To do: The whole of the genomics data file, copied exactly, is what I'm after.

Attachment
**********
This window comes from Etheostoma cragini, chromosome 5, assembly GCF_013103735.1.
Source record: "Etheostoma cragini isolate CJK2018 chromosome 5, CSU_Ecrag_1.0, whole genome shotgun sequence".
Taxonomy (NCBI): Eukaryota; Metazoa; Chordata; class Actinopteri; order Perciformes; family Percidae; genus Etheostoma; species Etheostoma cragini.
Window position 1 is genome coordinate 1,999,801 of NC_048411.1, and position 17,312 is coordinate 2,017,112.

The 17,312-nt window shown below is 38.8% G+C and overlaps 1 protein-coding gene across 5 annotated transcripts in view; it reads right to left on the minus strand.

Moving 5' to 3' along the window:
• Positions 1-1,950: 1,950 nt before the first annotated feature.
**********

This window comes from Etheostoma cragini, chromosome 5, assembly GCF_013103735.1.
Source record: "Etheostoma cragini isolate CJK2018 chromosome 5, CSU_Ecrag_1.0, whole genome shotgun sequence".
Taxonomy (NCBI): Eukaryota; Metazoa; Chordata; class Actinopteri; order Perciformes; family Percidae; genus Etheostoma; species Etheostoma cragini.
Window position 1 is genome coordinate 1,999,801 of NC_048411.1, and position 17,312 is coordinate 2,017,112.

The 17,312-nt window shown below is 38.8% G+C and overlaps 1 protein-coding gene across 5 annotated transcripts in view; it reads right to left on the minus strand.

Moving 5' to 3' along the window:
• Positions 1-1,950: 1,950 nt before the first annotated feature.